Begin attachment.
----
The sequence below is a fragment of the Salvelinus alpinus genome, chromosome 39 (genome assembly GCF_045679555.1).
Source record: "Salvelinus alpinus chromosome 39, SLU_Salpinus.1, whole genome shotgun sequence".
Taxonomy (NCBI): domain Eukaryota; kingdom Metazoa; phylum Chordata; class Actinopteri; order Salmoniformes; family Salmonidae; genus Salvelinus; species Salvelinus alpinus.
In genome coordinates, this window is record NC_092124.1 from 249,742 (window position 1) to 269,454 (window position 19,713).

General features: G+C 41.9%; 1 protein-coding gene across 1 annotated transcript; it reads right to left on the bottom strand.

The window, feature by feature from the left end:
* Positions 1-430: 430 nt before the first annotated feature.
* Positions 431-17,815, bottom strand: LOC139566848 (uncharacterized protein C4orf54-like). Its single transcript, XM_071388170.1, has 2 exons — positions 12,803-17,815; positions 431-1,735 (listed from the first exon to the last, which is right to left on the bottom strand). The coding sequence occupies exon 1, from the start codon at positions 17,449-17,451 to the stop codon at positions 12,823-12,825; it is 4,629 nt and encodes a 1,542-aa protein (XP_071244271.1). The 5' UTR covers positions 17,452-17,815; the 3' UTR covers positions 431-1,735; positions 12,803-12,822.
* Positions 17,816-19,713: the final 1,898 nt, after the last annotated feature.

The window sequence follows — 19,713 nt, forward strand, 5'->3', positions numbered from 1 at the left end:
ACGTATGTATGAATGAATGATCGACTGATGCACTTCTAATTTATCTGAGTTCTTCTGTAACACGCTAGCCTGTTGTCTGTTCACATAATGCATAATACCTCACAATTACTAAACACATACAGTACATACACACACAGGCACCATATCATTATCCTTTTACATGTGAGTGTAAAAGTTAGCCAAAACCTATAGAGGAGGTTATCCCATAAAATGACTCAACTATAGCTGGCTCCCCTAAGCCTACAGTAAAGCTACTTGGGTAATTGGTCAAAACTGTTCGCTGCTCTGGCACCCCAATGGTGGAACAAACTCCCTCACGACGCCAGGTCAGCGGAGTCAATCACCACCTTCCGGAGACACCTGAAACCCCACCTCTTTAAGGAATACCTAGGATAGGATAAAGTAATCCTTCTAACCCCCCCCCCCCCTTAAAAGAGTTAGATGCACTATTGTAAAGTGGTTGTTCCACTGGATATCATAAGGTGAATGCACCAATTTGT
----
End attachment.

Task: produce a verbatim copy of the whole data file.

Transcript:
The sequence below is a fragment of the Salvelinus alpinus genome, chromosome 39 (genome assembly GCF_045679555.1).
Source record: "Salvelinus alpinus chromosome 39, SLU_Salpinus.1, whole genome shotgun sequence".
Taxonomy (NCBI): domain Eukaryota; kingdom Metazoa; phylum Chordata; class Actinopteri; order Salmoniformes; family Salmonidae; genus Salvelinus; species Salvelinus alpinus.
In genome coordinates, this window is record NC_092124.1 from 249,742 (window position 1) to 269,454 (window position 19,713).

General features: G+C 41.9%; 1 protein-coding gene across 1 annotated transcript; it reads right to left on the bottom strand.

The window, feature by feature from the left end:
* Positions 1-430: 430 nt before the first annotated feature.
* Positions 431-17,815, bottom strand: LOC139566848 (uncharacterized protein C4orf54-like). Its single transcript, XM_071388170.1, has 2 exons — positions 12,803-17,815; positions 431-1,735 (listed from the first exon to the last, which is right to left on the bottom strand). The coding sequence occupies exon 1, from the start codon at positions 17,449-17,451 to the stop codon at positions 12,823-12,825; it is 4,629 nt and encodes a 1,542-aa protein (XP_071244271.1). The 5' UTR covers positions 17,452-17,815; the 3' UTR covers positions 431-1,735; positions 12,803-12,822.
* Positions 17,816-19,713: the final 1,898 nt, after the last annotated feature.

The window sequence follows — 19,713 nt, forward strand, 5'->3', positions numbered from 1 at the left end:
ACGTATGTATGAATGAATGATCGACTGATGCACTTCTAATTTATCTGAGTTCTTCTGTAACACGCTAGCCTGTTGTCTGTTCACATAATGCATAATACCTCACAATTACTAAACACATACAGTACATACACACACAGGCACCATATCATTATCCTTTTACATGTGAGTGTAAAAGTTAGCCAAAACCTATAGAGGAGGTTATCCCATAAAATGACTCAACTATAGCTGGCTCCCCTAAGCCTACAGTAAAGCTACTTGGGTAATTGGTCAAAACTGTTCGCTGCTCTGGCACCCCAATGGTGGAACAAACTCCCTCACGACGCCAGGTCAGCGGAGTCAATCACCACCTTCCGGAGACACCTGAAACCCCACCTCTTTAAGGAATACCTAGGATAGGATAAAGTAATCCTTCTAACCCCCCCCCCCCCTTAAAAGAGTTAGATGCACTATTGTAAAGTGGTTGTTCCACTGGATATCATAAGGTGAATGCACCAATTTGT